Argentine Senate rejects taxes on food exports
Decision may ease world food prices
BUENOS AIRES, Argentina – An Argentine Senate vote rejecting divisive export taxes Thursday may boost grain supply and put more food on the world’s tables – if President Cristina Fernandez accepts the surprise veto by lawmakers from her own party.
Fernandez increased taxes by decree in March and in June submitted the package to Congress, where her coalition holds a majority, in a largely symbolic gesture. But Argentina’s political system was stunned Thursday as Fernandez’s own vice president cast a decisive tie-breaking vote against what she has called an attempt to spread Argentina’s farm wealth among its 10 million poor.
The taxes have not yet been repealed, but Fernandez had promised to respect the Senate’s decision. In a speech Thursday night, she avoided direct mention of the vote but accused some members of her Peronist party of “defecting” and reaffirmed the need for the redistribution of wealth.
Argentina, one of the world’s top four exporters of soybeans, corn, wheat and beef, should have ridden recent global food prices to record prosperity. Instead, protests over the export tax increase disrupted the flow of farm goods as farmers went on strike, stockpiling commodities as grocery shelves emptied.
The tax hikes – up more than 10 percent on soy, sunflower and other grains – were designed to make Argentine foods too expensive abroad, trapping them on local markets and driving prices down at home to combat rising inflation.
Should the taxes be repealed, exports will once again be competitive and stream out of Argentina and onto world markets, where supplies have been tight.
“In the short term, it’s very positive,” said Rafael de la Fuente, chief Latin American economist for BNP Paribas Bank. “Local production should take advantage of this.”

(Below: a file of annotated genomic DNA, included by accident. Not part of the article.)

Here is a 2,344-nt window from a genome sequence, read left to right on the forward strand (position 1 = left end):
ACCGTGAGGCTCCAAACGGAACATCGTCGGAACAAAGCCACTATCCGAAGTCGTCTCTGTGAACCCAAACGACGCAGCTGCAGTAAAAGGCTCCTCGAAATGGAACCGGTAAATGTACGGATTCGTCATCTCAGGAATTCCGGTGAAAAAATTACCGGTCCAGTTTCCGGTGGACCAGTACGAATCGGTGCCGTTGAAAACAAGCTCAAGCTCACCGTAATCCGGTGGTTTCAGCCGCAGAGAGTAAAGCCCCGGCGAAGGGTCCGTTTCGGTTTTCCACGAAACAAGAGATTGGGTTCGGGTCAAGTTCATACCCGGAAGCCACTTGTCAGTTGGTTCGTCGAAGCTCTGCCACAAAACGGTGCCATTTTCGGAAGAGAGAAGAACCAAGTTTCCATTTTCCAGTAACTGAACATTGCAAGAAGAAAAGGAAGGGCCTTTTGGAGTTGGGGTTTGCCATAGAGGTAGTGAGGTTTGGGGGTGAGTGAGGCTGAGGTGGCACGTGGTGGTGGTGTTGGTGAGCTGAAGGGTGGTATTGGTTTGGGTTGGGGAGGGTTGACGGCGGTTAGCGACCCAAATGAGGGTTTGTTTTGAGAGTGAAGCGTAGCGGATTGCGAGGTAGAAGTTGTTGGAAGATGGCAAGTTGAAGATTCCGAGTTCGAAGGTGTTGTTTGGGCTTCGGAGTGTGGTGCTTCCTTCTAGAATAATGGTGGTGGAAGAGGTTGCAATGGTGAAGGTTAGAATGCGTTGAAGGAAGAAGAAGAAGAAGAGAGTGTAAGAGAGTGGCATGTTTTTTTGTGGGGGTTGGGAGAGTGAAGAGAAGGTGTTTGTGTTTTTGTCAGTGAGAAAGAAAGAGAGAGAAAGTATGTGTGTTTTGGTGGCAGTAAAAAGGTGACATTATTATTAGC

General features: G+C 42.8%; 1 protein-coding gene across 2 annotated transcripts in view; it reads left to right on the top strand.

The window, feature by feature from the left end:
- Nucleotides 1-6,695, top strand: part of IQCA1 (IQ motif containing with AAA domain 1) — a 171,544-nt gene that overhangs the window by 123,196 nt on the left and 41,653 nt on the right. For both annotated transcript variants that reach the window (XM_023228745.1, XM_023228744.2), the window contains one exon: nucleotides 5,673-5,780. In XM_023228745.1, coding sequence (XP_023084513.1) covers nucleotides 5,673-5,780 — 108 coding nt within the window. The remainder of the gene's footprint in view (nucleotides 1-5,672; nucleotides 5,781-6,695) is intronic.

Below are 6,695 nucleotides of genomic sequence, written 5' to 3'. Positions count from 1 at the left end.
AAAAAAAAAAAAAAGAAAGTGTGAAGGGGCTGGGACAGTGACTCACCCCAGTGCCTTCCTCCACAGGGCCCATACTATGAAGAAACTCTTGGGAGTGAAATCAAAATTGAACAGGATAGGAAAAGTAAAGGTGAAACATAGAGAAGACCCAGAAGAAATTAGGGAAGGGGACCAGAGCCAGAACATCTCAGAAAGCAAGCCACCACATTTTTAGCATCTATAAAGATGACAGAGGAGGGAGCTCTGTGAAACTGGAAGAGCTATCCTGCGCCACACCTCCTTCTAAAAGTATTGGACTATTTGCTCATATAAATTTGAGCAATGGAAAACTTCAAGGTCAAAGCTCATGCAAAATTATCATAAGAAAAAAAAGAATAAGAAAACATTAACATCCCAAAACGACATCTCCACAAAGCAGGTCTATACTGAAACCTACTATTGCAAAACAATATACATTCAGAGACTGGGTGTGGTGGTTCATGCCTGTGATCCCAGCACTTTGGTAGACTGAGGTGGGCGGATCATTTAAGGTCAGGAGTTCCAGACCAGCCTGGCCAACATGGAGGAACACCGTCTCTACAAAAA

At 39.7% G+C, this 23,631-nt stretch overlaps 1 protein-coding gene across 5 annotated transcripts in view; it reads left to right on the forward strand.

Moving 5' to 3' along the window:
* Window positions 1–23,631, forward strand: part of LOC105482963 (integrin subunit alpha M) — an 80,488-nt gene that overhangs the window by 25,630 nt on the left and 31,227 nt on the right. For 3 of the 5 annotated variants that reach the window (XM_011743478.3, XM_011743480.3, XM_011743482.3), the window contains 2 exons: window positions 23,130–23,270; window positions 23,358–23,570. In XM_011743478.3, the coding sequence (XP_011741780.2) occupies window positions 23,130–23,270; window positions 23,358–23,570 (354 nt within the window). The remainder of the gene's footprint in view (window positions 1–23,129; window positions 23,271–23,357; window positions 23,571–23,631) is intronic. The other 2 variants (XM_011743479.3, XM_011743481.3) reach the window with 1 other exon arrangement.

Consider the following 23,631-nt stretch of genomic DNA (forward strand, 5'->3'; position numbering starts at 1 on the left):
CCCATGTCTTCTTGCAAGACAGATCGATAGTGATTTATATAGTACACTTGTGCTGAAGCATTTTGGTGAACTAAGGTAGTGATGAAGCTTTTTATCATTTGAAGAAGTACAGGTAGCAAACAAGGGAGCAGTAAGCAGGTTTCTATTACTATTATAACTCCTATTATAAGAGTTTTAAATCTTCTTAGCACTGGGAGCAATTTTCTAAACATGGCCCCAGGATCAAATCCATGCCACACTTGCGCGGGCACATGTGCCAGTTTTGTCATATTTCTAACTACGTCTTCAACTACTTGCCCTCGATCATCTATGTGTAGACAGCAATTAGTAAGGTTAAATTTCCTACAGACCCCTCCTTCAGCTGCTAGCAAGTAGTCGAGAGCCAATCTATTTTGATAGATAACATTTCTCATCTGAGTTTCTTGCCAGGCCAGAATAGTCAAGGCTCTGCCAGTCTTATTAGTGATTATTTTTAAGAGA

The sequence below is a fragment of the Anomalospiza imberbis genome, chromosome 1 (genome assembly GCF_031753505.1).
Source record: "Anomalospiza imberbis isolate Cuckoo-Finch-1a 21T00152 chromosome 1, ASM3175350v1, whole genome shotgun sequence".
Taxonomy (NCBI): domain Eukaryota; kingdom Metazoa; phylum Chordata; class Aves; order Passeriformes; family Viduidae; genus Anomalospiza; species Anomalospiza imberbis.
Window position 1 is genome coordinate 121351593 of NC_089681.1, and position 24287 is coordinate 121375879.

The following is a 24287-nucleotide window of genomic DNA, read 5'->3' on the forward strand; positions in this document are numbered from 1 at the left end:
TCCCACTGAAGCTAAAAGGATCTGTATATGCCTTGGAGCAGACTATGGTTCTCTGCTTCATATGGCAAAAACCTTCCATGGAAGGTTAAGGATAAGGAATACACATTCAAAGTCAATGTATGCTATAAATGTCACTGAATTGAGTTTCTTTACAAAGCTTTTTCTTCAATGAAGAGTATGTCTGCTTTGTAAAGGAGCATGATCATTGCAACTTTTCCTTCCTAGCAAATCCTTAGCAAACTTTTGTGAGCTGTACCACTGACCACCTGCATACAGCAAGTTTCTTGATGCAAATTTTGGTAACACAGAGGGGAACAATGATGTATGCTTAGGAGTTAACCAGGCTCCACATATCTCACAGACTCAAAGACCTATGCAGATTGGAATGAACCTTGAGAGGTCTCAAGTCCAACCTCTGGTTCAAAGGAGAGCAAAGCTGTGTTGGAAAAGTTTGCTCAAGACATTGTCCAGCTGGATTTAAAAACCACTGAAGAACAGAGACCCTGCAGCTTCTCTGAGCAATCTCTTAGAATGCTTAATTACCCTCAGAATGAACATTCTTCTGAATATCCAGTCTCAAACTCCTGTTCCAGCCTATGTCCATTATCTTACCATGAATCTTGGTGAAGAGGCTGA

If Fernandez tries to levy new taxes in the future, they will likely be lower and not tied to international grain prices, as were the ones rejected by the Senate. That would ensure a steady flow of Argentine farm exports, said Martin Uribe, a Duke University specialist in emerging economies.
Prices for soybeans and corn dropped on world markets on Thursday. But until Fernandez makes a final decision on her tax package, analysts say the Senate’s vote will have little long-term impact.
Protesting grain farmers have argued that higher export taxes make it hard for them to stay competitive, while lower local prices leave them little to reinvest in production and meet rising demand. Since March, their protests spread from rural highways to big cities, as Argentine exports fell, trade stalled and inflation swelled. Repeated strikes and roadblocks damaged confidence in the government and scared off investors, pushing bond prices down.
But Fernandez insisted the taxes were needed to keep farm goods cheap at home. The World Bank estimates that food prices have risen 83 percent since 2005.
As her popularity plummeted to 20 percent in a June poll of 1,000 Argentines by the Buenos Aires consultancy Poliarquia, Fernandez sent the tax measure to Congress to garner public support.
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